William Edward Burghardt Du Bois or shall I say, W. E. B. Du Bois was a freedom fighter. Du Bois was raised in a small-established black community in Great Barrington, Massachusetts. Where he grew up, they stressed hard work and achievement. Born on February 23, 1868 to Mary Silivina and Alfred Du Bois, Du Bois was an excellent student. He was published in the community’s newspaper by the age fourteen. Being that he was such an excellent student, he graduated from high school early and enrolled at Fisk University in Nashville, Tenn. After receiving his baccalaureate degree, Du Bois accepted a scholarship at the University of Berlin, where he studied for two years. After this he went to Harvard, where he was the first African American to receive his doctoral degree.
By the turn of the century, Dr. Du Bois was on his way to becoming a career academician. From 1894 to 1896, Du Bois served as a professor of Greek and Latin at Wilberforce University in Ohio. After his term was completed, he accepted a position at the University of Pennsylvania as an assistant instructor teaching sociology. Here is where he conducted the research for his landmark work, Philadelphia Negro.
In between getting all of his education, Du Bois did have a social life. In 1896, Du Bois married Nina Gomer. Later they had two children, Yolande and Burghardt who died at the age of three. While his children were growing up, he served as professor of economics and history at Atlanta University; He also served as chairman of the sociology department there from 1934 to 1944.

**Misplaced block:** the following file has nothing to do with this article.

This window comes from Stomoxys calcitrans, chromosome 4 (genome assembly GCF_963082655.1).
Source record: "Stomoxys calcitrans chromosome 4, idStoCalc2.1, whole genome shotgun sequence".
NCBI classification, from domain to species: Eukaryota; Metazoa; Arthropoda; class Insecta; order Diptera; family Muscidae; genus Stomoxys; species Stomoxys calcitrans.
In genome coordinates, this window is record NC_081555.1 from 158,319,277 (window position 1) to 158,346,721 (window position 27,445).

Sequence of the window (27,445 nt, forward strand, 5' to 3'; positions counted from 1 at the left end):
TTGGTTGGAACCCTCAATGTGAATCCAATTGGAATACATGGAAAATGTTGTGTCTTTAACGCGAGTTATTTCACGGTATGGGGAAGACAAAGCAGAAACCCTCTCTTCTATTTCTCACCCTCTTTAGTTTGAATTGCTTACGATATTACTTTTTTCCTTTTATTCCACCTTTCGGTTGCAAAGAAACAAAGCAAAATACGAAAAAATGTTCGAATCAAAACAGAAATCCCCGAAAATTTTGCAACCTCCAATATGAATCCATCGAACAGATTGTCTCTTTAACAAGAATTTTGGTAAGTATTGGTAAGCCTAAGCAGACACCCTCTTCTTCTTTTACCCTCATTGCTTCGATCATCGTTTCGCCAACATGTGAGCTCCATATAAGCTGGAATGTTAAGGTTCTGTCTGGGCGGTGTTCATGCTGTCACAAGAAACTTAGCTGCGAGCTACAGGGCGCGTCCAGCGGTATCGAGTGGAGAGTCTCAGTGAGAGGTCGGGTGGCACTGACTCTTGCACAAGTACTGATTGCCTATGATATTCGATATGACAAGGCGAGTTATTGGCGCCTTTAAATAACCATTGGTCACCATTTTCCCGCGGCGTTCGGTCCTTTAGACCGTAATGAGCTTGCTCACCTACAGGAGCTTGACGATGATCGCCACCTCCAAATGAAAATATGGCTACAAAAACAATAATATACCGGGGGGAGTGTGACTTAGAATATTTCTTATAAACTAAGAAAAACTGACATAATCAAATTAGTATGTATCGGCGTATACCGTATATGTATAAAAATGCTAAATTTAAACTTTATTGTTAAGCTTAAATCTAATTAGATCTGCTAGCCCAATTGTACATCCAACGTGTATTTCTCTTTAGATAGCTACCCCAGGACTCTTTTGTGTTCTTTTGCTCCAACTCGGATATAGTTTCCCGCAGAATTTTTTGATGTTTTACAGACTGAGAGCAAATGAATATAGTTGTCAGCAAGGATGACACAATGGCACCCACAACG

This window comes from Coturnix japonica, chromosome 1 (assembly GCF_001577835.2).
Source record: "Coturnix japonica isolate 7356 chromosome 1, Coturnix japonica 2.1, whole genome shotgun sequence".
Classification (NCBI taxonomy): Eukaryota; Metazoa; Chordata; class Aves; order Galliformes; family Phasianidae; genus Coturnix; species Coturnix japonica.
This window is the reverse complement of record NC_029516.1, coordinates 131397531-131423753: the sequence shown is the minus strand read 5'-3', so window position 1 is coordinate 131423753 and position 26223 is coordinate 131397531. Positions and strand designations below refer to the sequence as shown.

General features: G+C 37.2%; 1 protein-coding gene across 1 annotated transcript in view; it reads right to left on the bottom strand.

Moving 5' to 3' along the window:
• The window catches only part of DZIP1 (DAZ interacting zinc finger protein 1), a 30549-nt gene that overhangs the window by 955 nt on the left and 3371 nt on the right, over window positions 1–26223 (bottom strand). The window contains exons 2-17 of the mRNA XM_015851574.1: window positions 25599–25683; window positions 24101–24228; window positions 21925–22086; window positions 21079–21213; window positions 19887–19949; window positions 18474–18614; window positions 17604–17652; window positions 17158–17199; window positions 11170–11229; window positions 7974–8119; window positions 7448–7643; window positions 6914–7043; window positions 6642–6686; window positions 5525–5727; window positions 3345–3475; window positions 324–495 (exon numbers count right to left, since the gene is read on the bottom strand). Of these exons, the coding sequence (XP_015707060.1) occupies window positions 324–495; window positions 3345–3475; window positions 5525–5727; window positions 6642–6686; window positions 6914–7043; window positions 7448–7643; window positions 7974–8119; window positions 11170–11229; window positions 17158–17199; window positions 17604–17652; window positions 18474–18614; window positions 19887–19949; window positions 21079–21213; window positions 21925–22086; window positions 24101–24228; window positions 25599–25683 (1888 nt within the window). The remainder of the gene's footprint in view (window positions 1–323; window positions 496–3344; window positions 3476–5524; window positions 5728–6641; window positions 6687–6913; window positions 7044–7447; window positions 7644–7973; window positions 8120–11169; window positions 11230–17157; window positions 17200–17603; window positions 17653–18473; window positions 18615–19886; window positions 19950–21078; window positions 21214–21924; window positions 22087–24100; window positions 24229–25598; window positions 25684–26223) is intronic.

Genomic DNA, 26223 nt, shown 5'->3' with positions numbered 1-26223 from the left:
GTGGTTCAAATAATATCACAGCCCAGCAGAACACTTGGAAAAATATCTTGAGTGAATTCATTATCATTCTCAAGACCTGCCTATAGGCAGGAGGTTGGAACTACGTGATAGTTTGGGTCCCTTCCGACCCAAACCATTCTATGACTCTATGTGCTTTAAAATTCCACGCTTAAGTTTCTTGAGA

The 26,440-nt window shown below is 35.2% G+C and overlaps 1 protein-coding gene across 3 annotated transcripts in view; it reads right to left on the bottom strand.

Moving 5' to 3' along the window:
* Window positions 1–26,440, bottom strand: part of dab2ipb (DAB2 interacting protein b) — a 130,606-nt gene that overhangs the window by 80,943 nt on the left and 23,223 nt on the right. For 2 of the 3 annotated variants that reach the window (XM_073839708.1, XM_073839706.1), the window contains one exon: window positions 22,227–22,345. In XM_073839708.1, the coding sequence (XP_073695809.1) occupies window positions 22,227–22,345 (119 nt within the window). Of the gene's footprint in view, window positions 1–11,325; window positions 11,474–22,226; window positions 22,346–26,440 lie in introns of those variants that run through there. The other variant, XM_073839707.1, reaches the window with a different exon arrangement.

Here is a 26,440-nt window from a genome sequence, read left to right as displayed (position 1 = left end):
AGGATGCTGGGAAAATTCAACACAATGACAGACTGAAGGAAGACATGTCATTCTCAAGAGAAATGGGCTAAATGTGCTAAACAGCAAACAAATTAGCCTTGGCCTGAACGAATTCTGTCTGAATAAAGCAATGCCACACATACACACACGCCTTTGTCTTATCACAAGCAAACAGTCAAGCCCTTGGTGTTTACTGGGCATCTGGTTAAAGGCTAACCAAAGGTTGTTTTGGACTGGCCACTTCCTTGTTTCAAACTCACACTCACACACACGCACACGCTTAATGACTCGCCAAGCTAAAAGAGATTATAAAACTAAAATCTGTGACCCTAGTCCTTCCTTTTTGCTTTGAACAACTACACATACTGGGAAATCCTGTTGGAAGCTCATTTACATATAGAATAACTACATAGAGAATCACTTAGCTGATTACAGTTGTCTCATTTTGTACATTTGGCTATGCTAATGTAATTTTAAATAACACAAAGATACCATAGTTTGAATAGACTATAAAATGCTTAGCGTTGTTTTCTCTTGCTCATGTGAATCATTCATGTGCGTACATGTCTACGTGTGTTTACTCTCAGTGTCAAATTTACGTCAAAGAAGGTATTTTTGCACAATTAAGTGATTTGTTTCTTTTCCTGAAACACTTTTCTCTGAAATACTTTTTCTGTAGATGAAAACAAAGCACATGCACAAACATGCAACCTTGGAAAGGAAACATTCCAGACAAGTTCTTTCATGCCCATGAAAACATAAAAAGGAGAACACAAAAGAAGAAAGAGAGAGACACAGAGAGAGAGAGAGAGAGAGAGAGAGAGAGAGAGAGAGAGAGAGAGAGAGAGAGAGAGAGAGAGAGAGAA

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As you can see, Du Bois is a very educated man however Du Bois did not invest all of his energy in academics. He began create a role for himself as a scholar activist. In 1900, he attended and helped organize the First Annual Pan-African Congress. In 1905, Du Bois and a group of African American scholars and leaders met to discuss the issue of civil rights. This group, known as the Niagara Movement, eventually led to the formation of the National Association for the Advancement of Colored People (NAACP) in 1910. As a founding father of the NAACP, Du Bois also edited the organization’s journal, The Crisis. He also served as Director of Publicity and Research for the NAACP. Du Bois left the NAACP and became involved with socialist thinkers and activist. He worked on his books Black Folk, and Then and Now.
Du Bois returned to the NAACP in 1944 as Director of special Research. Du Bois always believed that crimes of racism and exploration necessitated the unity of Africans throughout the world. In 1961, he joined the Communist Party USA. That same year he left the United States with his new wife, Shirley Graham Du Bois, she was a skilled writer as he was. They immigrated to Ghana, where they became full citizens. In 1963, he died peacefully, after ninety-five years of faithfully serving humanity. He was given a funeral by his close friend, the great Ghanaian president, Kwame Nkrumah. Dignitaries all over the world attended the ceremonies, but the U.S. government sent no one to pay tribute.
W. E. B. Du Bois remains one of the great thinkers of the twentieth century. He produced over 4,000 works and his life and legacy continue to inspire a new generation of men and women. In his words: “Peace will be my applause.”